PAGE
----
For LockyZ 2019 tracer, it is great for small to mid-high transistor, and its PC software is powerfull for
Data analyzing, but the software is old and has poor user interface, English translation. Basically it is identical to 2013's version, with just some minor modification, according to LockyZ himself.

Again, the LockyZ tracer works with Windows software only. I couldn't figure out how to get in touch with LockyZ in order to ask him about the software interface of his board. My LockyZ board is sitting unused next to the DCA.

About the PyPSU, yes its output is very powerfull, but you need to buy two heavy PSU. Also, the communication between PC and PSU, the python command, is not that friendly to common users who
Have no python knowledge probably.
I know PyPSU is a developing project, so maybe there will be a easy-to-use .exe software. But right now,
It means you have to buy 2 heavy and a bit costly PSU to buid up the system, and install python plus plugins, type command codes line by line to get the graph. Kind of hard work.

Not really. All you have to do is to enter one command to run the program. You don't need to know anything about Python. Also, converting the Python code into an *.exe file would limit its use to Windoze again (this is exactly what happened with the eTracer software: it's beautiful Python program, but they only released it as an *.exe file. No thanks.). As it is, PyPSU runs on just about any computer platform that has Python available.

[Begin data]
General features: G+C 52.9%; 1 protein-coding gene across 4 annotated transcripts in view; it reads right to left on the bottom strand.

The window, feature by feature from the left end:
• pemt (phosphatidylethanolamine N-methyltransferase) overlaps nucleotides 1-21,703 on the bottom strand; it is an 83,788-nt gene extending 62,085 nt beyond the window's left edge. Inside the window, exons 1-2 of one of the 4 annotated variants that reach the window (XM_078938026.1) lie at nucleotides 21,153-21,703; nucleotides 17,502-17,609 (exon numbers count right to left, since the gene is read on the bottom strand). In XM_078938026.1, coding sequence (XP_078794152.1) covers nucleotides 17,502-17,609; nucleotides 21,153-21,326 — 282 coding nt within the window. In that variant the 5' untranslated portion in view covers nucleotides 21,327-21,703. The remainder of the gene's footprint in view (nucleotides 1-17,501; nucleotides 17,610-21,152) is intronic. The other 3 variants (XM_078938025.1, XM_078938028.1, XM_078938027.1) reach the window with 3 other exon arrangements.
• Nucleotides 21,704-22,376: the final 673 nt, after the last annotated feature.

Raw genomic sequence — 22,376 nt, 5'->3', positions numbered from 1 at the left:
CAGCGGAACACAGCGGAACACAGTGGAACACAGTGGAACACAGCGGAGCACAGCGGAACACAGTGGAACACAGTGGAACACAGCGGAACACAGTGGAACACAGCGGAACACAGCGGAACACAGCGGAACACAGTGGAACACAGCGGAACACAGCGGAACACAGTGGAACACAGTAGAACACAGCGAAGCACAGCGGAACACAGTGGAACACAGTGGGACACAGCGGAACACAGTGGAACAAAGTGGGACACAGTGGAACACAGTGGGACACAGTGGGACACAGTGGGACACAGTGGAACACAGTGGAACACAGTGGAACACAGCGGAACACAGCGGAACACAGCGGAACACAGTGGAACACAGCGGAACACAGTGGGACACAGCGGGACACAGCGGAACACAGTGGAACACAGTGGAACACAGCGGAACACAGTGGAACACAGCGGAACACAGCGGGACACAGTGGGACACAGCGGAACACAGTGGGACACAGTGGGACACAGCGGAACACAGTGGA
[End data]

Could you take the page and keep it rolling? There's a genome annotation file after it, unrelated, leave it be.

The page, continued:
Also, the voltage / current limits really depend on the power supply units you use. For example, I have a 500 VDC PSU, which I use for tracing tubes with PyPSU. I don't remember what I payed for my LockyZ board (which came without the software and zero support from LockyZ), but a similar testing range 2 x 30V / 2 x 5A can be had with PyPSU with two RND/Korad 3005 PSUs (about 65 Euro each). If you don't have a Linux computer, add a Raspberry Pi (35 Euro). That's a total of 165 Euro for a powerful and very flexible curve tracer.

That said, it's not always a question of the voltage / current limits. Sometimes you're interested in the resolution of the data. A RND/Korad 3005 PSU will give you 10 mV / 1 mA resolution. A RND/Korad KWR103 costs a bit more, but will do 60 V / 10 A at 1 mV/1 mA resolution. Or you could spend a lot more for a Keithley 2280S with 60 V / 3 A at 0.1 mV / 0.1 mA. As always, it's just a question of what you need, and what you can afford.


So, if a new tracer/matching system is developing, I would suggest:
1. Stand-alone PC Software, powerfull, friendly UI, perhaps open-sourced code
2. USB communication, plug-and-use
3. Integrated hardware, best to have DAC/ADC/PSU in one PCB or box
4. Compaitible with comon transistors, MOSFET, JFET, SIT, BJT….
Able to measure small to power transistors, ~60V/10A is good for most audio application.

Thinking about this, it wouldn't be too difficult to set this up with PyPSU using a Raspberry Pi to make a standalone curve tracer. Hmmmm.